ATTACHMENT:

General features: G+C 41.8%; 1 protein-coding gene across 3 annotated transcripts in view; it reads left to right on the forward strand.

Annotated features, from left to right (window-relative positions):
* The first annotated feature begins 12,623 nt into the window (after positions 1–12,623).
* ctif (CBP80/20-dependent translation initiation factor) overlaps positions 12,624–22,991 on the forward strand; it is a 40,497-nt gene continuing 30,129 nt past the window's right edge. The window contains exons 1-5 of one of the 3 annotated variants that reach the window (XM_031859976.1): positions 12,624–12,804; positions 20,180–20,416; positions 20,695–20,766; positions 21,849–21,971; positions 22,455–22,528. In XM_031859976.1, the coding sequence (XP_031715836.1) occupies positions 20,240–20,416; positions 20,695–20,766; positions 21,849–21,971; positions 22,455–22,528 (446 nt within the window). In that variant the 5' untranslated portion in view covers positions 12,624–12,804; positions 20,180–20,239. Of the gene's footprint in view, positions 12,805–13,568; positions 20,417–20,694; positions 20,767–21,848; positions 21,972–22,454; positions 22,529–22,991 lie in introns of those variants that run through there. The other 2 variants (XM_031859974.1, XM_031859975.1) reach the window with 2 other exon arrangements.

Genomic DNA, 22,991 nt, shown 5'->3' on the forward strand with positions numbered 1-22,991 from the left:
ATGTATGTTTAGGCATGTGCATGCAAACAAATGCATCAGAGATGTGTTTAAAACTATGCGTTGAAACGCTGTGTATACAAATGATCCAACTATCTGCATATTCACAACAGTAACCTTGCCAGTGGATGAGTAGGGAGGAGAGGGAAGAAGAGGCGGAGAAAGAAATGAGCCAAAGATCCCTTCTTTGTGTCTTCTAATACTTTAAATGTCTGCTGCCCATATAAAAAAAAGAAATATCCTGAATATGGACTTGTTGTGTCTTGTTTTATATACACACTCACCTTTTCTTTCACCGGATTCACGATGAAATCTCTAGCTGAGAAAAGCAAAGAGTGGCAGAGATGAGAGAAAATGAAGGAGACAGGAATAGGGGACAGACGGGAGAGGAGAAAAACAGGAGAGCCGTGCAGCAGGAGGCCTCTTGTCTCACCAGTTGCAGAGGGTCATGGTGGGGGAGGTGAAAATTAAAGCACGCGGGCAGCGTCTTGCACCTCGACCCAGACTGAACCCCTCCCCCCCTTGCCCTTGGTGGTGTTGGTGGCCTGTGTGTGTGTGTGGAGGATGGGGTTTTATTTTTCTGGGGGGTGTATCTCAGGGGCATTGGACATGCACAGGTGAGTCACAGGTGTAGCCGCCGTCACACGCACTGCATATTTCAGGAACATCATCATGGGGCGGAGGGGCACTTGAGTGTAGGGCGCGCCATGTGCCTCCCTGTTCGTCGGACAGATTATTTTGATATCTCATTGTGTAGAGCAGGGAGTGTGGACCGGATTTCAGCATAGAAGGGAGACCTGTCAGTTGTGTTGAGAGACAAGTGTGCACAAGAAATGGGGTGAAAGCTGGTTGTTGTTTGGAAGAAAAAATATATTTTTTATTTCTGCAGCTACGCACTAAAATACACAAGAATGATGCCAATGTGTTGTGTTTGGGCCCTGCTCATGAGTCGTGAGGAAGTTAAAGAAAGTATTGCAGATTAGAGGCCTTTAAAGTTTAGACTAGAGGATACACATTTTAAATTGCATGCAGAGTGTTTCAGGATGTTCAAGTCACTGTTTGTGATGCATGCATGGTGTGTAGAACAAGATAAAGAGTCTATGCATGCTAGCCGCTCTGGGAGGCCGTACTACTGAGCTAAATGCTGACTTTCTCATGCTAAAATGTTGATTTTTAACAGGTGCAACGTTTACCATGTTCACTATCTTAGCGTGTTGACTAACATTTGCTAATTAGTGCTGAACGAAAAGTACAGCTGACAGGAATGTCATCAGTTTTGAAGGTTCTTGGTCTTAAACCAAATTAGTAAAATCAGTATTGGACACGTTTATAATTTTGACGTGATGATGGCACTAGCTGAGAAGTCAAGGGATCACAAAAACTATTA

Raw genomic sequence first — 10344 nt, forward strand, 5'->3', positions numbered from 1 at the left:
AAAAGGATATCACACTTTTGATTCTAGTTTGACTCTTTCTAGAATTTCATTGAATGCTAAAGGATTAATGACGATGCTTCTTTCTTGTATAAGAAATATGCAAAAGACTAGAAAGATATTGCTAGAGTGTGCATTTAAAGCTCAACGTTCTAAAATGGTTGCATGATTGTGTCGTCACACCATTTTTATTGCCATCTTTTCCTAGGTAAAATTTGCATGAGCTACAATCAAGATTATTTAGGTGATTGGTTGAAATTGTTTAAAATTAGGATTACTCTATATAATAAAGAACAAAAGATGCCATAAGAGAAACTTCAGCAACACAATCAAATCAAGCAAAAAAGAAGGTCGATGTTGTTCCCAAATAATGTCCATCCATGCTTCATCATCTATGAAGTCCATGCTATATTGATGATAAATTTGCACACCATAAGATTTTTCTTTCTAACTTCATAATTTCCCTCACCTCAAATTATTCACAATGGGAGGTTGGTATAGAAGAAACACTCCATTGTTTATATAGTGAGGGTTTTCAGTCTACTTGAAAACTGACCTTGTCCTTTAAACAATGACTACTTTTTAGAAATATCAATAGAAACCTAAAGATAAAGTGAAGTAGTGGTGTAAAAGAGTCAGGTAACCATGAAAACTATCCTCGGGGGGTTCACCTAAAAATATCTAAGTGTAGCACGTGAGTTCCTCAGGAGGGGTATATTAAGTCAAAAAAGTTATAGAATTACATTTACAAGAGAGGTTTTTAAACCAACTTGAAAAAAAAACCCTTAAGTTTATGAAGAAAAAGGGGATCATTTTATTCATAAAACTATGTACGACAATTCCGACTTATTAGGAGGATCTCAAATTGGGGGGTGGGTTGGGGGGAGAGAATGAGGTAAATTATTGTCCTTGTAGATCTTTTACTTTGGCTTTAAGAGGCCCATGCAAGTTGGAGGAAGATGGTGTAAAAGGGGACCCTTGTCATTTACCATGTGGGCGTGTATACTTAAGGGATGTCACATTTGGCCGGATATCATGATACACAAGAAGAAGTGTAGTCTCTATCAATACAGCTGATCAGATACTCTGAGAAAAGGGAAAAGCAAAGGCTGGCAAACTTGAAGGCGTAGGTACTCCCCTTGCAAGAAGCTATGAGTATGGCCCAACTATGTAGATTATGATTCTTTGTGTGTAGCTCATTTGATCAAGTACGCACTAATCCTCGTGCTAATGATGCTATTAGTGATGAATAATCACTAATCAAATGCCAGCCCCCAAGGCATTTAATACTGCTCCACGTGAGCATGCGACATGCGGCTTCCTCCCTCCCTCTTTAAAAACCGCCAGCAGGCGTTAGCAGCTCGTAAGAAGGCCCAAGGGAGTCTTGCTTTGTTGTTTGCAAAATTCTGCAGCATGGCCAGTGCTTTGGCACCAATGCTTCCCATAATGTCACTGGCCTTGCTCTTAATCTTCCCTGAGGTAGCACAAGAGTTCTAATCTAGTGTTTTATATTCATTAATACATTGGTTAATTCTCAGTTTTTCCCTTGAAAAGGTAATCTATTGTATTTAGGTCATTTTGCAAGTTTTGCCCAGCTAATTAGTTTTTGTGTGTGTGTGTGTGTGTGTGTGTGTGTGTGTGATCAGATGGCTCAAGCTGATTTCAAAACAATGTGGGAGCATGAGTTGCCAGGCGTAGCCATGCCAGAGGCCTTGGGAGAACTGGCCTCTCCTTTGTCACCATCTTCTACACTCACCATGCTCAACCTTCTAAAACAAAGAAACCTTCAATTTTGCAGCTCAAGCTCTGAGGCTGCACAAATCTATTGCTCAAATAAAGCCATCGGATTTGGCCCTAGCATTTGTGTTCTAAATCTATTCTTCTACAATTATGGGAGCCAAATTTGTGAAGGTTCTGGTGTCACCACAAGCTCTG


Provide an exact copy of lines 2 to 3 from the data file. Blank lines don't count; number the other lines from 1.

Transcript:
Annotated features, from left to right (window-relative positions):
* The first annotated feature begins 12,623 nt into the window (after positions 1–12,623).